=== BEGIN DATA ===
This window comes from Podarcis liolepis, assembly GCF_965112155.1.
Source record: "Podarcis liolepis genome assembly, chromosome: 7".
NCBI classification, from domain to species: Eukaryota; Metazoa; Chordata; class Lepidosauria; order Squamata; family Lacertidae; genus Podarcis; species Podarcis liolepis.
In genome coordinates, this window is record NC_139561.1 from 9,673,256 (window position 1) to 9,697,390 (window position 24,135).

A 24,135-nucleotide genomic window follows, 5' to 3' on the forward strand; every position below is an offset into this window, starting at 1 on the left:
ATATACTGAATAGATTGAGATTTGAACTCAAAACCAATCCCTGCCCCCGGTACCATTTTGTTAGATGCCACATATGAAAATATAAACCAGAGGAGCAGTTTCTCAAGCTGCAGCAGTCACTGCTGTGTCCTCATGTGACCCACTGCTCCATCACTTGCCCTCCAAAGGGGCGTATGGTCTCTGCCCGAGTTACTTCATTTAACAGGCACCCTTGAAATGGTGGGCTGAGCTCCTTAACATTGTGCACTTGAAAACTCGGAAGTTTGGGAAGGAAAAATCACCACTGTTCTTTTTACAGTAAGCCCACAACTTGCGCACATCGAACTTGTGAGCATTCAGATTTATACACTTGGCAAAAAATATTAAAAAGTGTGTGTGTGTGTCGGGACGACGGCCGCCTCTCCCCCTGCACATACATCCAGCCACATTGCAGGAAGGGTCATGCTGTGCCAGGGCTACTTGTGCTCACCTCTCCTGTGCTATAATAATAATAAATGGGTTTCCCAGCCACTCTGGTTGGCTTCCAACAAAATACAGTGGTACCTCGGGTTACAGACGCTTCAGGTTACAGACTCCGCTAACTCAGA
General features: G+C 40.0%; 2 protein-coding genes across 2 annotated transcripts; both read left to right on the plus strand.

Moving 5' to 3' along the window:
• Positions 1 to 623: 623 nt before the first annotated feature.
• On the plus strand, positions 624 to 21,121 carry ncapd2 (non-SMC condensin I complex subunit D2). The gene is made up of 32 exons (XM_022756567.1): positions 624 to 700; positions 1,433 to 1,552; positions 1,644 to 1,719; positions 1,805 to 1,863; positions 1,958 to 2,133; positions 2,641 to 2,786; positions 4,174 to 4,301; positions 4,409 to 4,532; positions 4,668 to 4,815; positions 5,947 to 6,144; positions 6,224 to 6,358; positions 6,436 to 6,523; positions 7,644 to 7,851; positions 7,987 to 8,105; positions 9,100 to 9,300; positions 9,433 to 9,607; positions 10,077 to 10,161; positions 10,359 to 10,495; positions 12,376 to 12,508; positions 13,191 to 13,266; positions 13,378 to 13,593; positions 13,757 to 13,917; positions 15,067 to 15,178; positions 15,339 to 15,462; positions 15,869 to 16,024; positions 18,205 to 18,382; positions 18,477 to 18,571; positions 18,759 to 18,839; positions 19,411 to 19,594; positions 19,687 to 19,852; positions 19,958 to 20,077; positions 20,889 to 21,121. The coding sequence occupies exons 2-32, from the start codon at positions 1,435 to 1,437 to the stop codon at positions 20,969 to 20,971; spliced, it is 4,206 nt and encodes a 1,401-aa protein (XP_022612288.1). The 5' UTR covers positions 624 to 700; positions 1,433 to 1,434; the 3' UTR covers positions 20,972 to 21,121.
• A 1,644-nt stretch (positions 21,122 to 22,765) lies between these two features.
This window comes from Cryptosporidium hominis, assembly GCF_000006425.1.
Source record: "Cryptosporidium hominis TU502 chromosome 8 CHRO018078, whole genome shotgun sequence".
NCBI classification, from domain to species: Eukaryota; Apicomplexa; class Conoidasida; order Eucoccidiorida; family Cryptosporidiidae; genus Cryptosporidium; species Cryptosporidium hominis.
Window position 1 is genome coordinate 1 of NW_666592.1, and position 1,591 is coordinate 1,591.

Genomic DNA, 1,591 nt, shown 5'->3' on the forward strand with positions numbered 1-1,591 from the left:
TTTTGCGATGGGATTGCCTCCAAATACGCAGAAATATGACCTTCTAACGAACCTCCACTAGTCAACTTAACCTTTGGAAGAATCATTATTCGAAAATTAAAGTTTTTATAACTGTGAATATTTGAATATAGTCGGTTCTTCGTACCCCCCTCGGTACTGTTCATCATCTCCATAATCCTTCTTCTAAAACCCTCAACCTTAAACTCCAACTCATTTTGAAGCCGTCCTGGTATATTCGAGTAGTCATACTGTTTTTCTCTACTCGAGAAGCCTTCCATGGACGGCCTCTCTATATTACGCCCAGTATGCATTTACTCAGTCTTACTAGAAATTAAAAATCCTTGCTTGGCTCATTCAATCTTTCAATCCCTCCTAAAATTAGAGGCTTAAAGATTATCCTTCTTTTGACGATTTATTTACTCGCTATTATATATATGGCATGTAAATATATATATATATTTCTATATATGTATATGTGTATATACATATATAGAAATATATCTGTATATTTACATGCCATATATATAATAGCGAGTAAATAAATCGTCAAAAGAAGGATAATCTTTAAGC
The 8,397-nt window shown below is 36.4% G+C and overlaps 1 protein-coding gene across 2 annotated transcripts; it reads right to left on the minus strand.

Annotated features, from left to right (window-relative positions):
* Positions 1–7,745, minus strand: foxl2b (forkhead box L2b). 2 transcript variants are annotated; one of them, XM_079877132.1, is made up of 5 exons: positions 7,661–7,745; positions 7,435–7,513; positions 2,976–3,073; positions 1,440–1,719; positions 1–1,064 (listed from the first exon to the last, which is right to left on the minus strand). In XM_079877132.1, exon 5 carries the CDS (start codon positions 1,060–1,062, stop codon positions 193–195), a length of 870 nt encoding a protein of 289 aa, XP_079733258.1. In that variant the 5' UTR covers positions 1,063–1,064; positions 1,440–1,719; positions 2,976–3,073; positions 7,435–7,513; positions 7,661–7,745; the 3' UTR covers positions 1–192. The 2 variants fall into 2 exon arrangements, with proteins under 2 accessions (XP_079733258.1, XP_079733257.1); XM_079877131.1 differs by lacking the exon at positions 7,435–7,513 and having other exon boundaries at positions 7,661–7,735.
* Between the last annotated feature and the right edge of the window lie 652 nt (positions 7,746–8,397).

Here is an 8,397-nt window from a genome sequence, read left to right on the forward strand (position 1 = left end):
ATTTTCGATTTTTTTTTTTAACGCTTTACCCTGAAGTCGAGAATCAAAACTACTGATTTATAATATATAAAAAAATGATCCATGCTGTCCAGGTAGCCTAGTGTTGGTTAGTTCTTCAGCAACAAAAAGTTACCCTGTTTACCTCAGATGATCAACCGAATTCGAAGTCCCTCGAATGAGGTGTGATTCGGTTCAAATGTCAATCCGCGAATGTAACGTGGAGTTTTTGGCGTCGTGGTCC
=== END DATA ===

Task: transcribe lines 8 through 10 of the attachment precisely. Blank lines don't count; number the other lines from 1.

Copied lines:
Moving 5' to 3' along the window:
• Positions 1 to 623: 623 nt before the first annotated feature.
• On the plus strand, positions 624 to 21,121 carry ncapd2 (non-SMC condensin I complex subunit D2). The gene is made up of 32 exons (XM_022756567.1): positions 624 to 700; positions 1,433 to 1,552; positions 1,644 to 1,719; positions 1,805 to 1,863; positions 1,958 to 2,133; positions 2,641 to 2,786; positions 4,174 to 4,301; positions 4,409 to 4,532; positions 4,668 to 4,815; positions 5,947 to 6,144; positions 6,224 to 6,358; positions 6,436 to 6,523; positions 7,644 to 7,851; positions 7,987 to 8,105; positions 9,100 to 9,300; positions 9,433 to 9,607; positions 10,077 to 10,161; positions 10,359 to 10,495; positions 12,376 to 12,508; positions 13,191 to 13,266; positions 13,378 to 13,593; positions 13,757 to 13,917; positions 15,067 to 15,178; positions 15,339 to 15,462; positions 15,869 to 16,024; positions 18,205 to 18,382; positions 18,477 to 18,571; positions 18,759 to 18,839; positions 19,411 to 19,594; positions 19,687 to 19,852; positions 19,958 to 20,077; positions 20,889 to 21,121. The coding sequence occupies exons 2-32, from the start codon at positions 1,435 to 1,437 to the stop codon at positions 20,969 to 20,971; spliced, it is 4,206 nt and encodes a 1,401-aa protein (XP_022612288.1). The 5' UTR covers positions 624 to 700; positions 1,433 to 1,434; the 3' UTR covers positions 20,972 to 21,121.